It’s impossible to control the clarity of the water, and the stability of the temperature, but, there is a third variable that corals rely on: pH, or acidity levels. The job of the coral polyp is to change its internal pH, taking in bicarbonate ions from the ambient seawater to make its calcium carbonate skeleton, which then forms the limestone bedrock of the reef.
Back on Gili Trawangan, a few streets back from the beach is a dusty, colourful building – the headquarters of the Gili Eco Trust. Lead by the incredible Delphine Robbes, Gili Eco is spearheading the island’s war on waste. They run regular beach clean ups, organise medical clinics for the island’s stray cats, and they maintain the world’s largest collection of Biorock artificial reefs.
Biorock is one of the most successful methods of growing corals and restoring reefs, first pioneered by Tom Goreau and Wolf Hilbertz. Based on some ingenious yet relatively basic principles of chemistry, the idea is that if we can’t change the quality or the temperature of the water, then we should focus on changing the pH.
It’s loosely analogous to the idea that if we are trying to grow vegetables in poor quality soil, we might as well use the best fertiliser.”
A biorock reef begins on shore as a huge steel scaffold. Metal bars are bent and welded together into a huge cage-like structure, anywhere from 3 to 10 meters in diameter. The structure is taken out and sunk offshore, where it is wired up to a low voltage electric source back on the land. By the magic of electrolysis, the whole steel structure becomes ionically charged, changing the pH. Essentially, this means the metal acts kind of like a magnet in the saltwater, drawing in nutrients and minerals which coat the bare metal and start building up rock layers made of the coral’s favourite substrate: limestone.
Once the structure is in place, scuba divers will pull on their neoprene and dive onto the reefs further out from the islands. With each large storm that passes through, the wave action often damages corals on the outer reefs, breaking them off. Boat anchors often do the same, and so divers take big baskets down with them to collect the fragments of coral tumbling around on the bottom, which would otherwise be lost under the sand. Even if the coral has already bleached, as long as it hasn’t been covered by algae, it can be brought back to the biorock, and tied onto the steel frame.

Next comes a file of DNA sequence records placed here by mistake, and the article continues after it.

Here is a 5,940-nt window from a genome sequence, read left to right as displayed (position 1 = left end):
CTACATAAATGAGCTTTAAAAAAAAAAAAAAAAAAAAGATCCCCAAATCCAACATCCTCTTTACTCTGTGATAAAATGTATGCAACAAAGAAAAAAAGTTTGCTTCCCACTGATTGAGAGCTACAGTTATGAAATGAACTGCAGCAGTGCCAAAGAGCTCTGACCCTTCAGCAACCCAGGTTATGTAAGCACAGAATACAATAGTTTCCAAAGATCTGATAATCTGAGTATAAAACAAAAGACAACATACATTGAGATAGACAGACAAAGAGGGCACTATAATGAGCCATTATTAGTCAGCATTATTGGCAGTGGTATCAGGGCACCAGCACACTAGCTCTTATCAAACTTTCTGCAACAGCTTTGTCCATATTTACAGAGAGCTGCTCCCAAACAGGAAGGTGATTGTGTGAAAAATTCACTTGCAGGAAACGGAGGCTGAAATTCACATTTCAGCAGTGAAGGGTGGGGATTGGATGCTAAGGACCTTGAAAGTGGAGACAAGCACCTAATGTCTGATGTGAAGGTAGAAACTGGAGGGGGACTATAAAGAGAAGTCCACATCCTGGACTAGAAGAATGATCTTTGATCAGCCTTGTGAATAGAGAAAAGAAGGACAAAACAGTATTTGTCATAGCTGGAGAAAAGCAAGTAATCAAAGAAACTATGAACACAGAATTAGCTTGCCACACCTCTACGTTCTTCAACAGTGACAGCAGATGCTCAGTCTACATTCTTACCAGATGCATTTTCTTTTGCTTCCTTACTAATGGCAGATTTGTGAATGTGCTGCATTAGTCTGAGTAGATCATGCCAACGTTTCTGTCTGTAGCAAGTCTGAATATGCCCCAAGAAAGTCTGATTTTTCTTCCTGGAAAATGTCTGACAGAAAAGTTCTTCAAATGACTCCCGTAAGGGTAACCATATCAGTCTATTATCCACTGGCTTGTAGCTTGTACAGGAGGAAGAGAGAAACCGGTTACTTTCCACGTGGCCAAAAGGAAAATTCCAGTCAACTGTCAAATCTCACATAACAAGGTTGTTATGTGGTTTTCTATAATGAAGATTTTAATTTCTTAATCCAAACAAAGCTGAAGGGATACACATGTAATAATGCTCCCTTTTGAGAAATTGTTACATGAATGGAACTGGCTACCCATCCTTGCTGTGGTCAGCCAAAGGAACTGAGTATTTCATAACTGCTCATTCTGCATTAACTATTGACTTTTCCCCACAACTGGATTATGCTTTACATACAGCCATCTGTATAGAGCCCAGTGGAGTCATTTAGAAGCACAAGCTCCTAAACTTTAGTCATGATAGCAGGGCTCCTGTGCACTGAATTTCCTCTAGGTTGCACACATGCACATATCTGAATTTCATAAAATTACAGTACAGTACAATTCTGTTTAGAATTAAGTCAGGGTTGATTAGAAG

With less energy being wasted on regulating their internal pH, the corals are free to concentrate on producing strong skeletons. Corals on the biorock grow an average of 3 to 5 times faster, depending on the species of coral. Thanks to the increased nutrients available to help mitigate the energy loss from heat stress, the transplanted corals were found to be more resistant to bleaching events in 2009 and 2010. During the 2016 El Nino, the biorock corals bleached at a slower rate, and recovered much more quickly than the corals on the natural reefs.
Occasionally, sponges and seaweeds can over-colonise the biorocks, so divers have to continue checking up on them. The biorocks also need to be kept close to shore, so they can be connected to their electric source. Gili Eco has experimented with solar panels, wind turbines and wave powered sources, but sadly the unattended equipment is usually stolen. However, the biorocks use very little electricity, less than a lightbulb, and they accrete substrate at a rate of a few centimetres per year, until the whole structure is encased in limestone, like a natural reef. Once established, the electric current can be switched off, and the corals will continue growing as they would in the wild, returning reefs and biodiversity to previously damaged and barren coastlines.
Photographs of the Pemuteran Biorocks are by Matthew Oldfield. If you want to visit these reefs in person, check out ZuBlu, his sustainable dive travel company. To learn more about Biorock reef restoration programs and support the work of Gili Eco Trust, check out their website here.